While the U.S. maintains a strong global brand in tourism, "this tremendous appeal is stymied by having people go through a difficult, expensive and degrading process to get a visa," said the carrier's chief executive, Mark Dunkerley.


U.S. officials say they are stretching resources as much as possible to meet the rapid growth in visa demand in many countries while still meeting security imperatives. The State Department is boosting productivity, doubling the number of shifts in a day and shifting consular staff to high-demand sites. Officials say the expansion takes time given the expense and effort involved in adding new trained staff with U.S. security clearances.


With the latest efforts, the State Department plans to expand its capacity to review visa applicants by 30% this year and next year for high-demand countries such as Brazil and China. Officials say they strongly support the goal of drawing people into the U.S. to spend their money here.


"This is clearly a good problem to have," Mr. Zients said. "It means there is strong and growing interest in visiting the U.S."

What Sundeep Reddy does not mention is that China and Brazil, two countries mentioned in his article are also sources for illegal immigration. That is the reason that there is such a delay for citizens of both countries.


A snapshot of Brazilian illegal immigration:




MetroWest Daily News October 17, 2009


Striking a nerve among both advocates and critics, a recently released study based on 2007 data found an estimated 71 percent of the region's adult Brazilian immigrants living here illegally.


The inclusion of that figure has local Brazilians feeling singled out, worried about further immigration crackdowns and afraid the community's merchants, taxpayers and legal residents will be included in the same broad brush strokes, says Eva Millona of the Massachusetts Immigrant and Refugee Advocacy Coalition.


While Millona calls fears of study-driven crackdowns understandable but unwarranted, she sees the report as evidence of the need for comprehensive immigration reform, an initiative President Barack Obama has vowed to tackle after health care.


"They're part of the work force, they're part of the fabric, they're raising citizen children," she said of illegal immigrants. "The numbers are an indication that our immigration system is broken, that it's dysfunctional."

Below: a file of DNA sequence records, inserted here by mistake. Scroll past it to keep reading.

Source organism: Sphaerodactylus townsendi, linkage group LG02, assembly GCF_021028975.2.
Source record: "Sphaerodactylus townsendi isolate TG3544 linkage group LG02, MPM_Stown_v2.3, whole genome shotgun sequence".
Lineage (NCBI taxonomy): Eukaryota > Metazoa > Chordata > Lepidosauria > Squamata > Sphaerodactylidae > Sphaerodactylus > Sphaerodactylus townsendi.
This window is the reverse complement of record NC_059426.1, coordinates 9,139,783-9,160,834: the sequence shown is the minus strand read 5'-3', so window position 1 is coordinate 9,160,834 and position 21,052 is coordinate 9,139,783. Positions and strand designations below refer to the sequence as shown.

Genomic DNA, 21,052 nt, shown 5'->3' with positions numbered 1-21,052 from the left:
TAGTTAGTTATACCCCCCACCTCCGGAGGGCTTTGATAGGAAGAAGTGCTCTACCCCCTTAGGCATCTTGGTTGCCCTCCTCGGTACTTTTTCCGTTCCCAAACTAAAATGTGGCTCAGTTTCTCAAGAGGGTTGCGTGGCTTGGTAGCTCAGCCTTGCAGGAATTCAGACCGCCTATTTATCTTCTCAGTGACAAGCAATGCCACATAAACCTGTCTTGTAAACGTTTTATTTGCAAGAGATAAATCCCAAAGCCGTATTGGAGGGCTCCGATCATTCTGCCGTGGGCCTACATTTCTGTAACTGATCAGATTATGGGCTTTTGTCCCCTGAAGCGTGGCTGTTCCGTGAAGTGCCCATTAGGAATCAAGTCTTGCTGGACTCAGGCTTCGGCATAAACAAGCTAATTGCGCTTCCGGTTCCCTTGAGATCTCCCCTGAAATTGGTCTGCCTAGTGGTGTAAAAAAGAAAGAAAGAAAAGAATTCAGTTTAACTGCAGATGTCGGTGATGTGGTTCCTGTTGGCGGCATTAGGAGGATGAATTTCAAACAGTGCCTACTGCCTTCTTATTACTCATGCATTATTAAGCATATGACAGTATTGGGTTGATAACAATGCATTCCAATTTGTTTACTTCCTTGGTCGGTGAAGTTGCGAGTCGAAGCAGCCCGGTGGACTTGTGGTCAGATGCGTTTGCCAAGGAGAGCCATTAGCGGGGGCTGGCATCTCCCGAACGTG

But the nation has plenty of immigration laws already and simply needs to enforce them, says Jim Rizoli, a Framingham Town Meeting member who is familiar with the report.


Rizoli co-founded the group Concerned Citizens and Friends of Illegal Immigration Law Enforcement and criticizes illegal immigration on his cable access television show. His organization was featured earlier this year in an investigative story by the Southern Poverty Law Center about hate groups. Rizoli has repeatedly defended his positions as being non-racist nor motivated by hate.


"I don't see one aspect of our life that isn't being impacted by illegal immigrants," he said, citing crime, schooling and health care costs, unlicensed drivers, and snatched jobs, at least during the economic downturn.


The study included a separate report on Dominicans and has been overseen by the Brazilian Immigrant Center in Allston, UMass-Boston, Harvard University, San Diego State University and the University of Southern California.


The study subjects were chosen because they are the two most populous immigrant groups in the state, after the Chinese, with Greater Boston's Brazilian community growing from the mid-90s on and now the largest of its kind in the country.


Researchers said they wanted to provide comprehensive socioeconomic and health information to inform policy-making, such as Gov. Deval Patrick's upcoming proposal to incorporate immigrants more fully into the state's economic and civic spheres.


Study investigators conducted extensive interviews with 307 Brazilian immigrants with both legal and illegal status in Framingham, Marlborough, Somerville and Everett in 2007, then extrapolated their data for the region. Among the findings:


URoughly 80 percent were in their prime working years, with less than 20 percent under 20 and about 2 percent older than 55.


While 71 percent of the adults were here illegally, just 16 percent of the children were, with the vast majority holding U.S. citizenship.


Regardless of legal status, 95 percent of men held a job, as did 80 percent of women. Together they earned nearly $8,000 less than the yearly regional average, and while more research is called for, the Brazilians appeared to hold jobs others did not want or had left for better options.


Less than 1 percent relied on welfare. [What does that mean? It does not say they don't use it, they just don't "rely" on it.]